A recent piece of research into how the way people spend their money changes as they age got me thinking about how age might currently influence a particular household’s own Consumer Price Inflation (CPI).

The Office of National Statistics (ONS) produces a monthly inflation report for each major sector of expenditure, alongside the updates for CPI. The latest of these, out yesterday, showed CPI falling to 1.6%, finally less than wage inflation in the UK. However CPI is based on an average basket of goods to determine how people’s cost of living is increasing and this of course differs from person to person. In particular, the spending habits of the population, when split by the age of the household reference person (the ONS term for what used to be known as the “head of household”, when it was always the man of the house even when that house was owned by the woman: this was changed in the 90s), differ markedly.

CPI by age

The graph is based on the latest splits available of spending by the 12 categories used by the ONS to determine CPI (these are from 2012, although the overall averages these figures provide give CPI figures of 0.1% or less different from the actual figures so I think they will do for illustrative purposes).

What we can see straight away is that the gap between CPI for under 30 year old households and the 65-74 year old households has shrunk from around 0.8% pa to around 0.5% pa. However, under 30 year olds are still experiencing consistently higher inflation than the rest of the population. In fact this section of the working population are still experiencing inflation well in excess of the average wage inflation of 1.7% announced today.

The big winners since July have been the 30-44 year olds, with their households down to 1.5% pa inflation from 2.7% pa at the start of the period. And if your head of household is between 50 and 74 you are now experiencing average inflation year on year of only 1.4% pa.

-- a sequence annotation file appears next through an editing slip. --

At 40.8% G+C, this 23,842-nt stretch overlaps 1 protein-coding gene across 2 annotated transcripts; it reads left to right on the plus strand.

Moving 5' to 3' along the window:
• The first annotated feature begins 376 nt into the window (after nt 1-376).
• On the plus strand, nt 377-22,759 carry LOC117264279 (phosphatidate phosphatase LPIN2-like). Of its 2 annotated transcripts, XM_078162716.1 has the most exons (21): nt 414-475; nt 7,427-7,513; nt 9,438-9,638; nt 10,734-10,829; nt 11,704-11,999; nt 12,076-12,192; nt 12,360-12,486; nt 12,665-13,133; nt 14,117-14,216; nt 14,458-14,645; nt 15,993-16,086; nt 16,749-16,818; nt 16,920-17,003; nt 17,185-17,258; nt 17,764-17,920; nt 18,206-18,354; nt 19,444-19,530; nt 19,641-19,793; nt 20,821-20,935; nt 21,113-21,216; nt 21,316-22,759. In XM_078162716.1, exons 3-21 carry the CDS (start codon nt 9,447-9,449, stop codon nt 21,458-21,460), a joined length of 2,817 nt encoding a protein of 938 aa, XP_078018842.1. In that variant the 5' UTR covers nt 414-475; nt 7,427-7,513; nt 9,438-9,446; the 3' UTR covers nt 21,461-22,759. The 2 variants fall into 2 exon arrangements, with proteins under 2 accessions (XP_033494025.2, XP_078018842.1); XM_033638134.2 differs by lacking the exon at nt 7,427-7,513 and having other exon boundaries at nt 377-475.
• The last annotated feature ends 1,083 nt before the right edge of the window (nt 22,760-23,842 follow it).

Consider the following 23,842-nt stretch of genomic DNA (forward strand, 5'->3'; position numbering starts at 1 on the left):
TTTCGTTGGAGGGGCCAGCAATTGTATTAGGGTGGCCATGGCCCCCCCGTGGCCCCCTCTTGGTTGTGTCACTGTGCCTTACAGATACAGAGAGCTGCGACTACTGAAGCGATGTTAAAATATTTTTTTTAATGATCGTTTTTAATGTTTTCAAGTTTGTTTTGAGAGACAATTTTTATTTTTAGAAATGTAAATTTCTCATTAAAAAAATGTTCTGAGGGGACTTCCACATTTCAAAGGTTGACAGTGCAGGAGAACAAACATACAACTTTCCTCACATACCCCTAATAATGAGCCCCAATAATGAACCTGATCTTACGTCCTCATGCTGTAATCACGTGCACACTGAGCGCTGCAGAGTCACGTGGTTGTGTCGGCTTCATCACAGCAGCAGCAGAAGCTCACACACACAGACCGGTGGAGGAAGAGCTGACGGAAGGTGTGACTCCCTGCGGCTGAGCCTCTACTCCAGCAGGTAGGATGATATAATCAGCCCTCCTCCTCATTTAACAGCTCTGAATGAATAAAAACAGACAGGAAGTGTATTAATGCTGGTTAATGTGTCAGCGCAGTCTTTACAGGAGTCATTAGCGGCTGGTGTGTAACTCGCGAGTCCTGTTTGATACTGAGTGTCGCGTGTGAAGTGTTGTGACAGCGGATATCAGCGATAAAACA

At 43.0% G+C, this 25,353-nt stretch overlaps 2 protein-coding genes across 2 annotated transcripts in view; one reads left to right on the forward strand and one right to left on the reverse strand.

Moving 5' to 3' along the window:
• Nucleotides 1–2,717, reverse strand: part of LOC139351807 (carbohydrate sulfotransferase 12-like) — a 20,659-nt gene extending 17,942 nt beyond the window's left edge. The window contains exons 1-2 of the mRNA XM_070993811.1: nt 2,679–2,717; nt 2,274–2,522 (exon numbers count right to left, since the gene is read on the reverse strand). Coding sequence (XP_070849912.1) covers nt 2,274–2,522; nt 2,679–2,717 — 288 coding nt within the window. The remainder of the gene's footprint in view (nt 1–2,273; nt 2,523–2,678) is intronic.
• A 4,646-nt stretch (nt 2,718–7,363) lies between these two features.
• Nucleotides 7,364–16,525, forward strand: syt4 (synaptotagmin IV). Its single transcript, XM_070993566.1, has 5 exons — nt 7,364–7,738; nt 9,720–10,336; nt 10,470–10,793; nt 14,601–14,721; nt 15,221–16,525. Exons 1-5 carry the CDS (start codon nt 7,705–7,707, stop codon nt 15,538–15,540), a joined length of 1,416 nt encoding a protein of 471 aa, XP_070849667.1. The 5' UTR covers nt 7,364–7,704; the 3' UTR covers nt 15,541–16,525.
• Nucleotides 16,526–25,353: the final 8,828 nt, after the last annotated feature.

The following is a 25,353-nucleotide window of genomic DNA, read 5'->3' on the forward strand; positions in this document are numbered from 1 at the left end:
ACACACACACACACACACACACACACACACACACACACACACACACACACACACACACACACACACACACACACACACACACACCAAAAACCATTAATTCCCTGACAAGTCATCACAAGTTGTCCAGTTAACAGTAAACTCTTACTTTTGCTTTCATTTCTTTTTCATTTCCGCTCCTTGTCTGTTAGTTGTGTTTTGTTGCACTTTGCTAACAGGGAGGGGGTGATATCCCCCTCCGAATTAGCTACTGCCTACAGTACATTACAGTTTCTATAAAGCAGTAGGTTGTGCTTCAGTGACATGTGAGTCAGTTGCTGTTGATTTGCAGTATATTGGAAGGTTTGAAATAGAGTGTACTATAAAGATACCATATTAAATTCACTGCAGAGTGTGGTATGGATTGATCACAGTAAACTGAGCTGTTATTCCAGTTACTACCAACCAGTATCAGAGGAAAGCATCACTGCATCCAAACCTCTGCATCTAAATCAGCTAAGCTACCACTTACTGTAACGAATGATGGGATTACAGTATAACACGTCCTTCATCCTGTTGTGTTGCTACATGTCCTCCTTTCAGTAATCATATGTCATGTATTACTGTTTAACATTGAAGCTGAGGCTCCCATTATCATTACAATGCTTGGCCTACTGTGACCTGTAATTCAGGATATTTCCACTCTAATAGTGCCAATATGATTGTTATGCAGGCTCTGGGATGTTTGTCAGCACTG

The people who have not won quite so much (other than the under 30s) have been the over 75s, with their households at 2.6% pa at the start of the period and at 1.6% pa (ie bang on the average) at the end. Interestingly, the under 30s and over 75s have an average inflation above the headline rate, and everyone in between is coming in below it.

Why the differences? Well the change in the inflation rate has varied hugely amongst the 12 categories of spending.

CPI constituents

Food and non-alcoholic drink inflation has fallen from 3.9% to 1.7%, Clothing and footwear from 2.5% to 0.2% and Transport from 1.5% to -1.0%, so any sector with spending habits weighted towards these areas is going to have done better than average. The 30-64 year old households spend between 5.9% and 6.1% on Clothing and between 15.9% and 16.7% on Transport compared to the averages of 5.6% and 15.2% respectively. However the over 75s spend 18.8% of their income on Housing, fuel and power, which has seen inflation remain stubbornly high at 3.1% pa, and have higher than average spending on Health (4.6% against 1.5% average) and Household goods and services (8.3% against 6.8% average), both of which saw an increase in inflation over the period. Education appears to be in a world of its own, with inflation falling from 19.7% at the start of the period to 10.3% at the end. Perhaps fortunately for those placing a lot of faith in the headline rate, Education does not account for more than 3% of spending in any group (it’s 3% for the under 30s) and only 1.6% overall.

So, as always, the picture is more complicated than the headline rate. And, when it comes to inflation, age matters.

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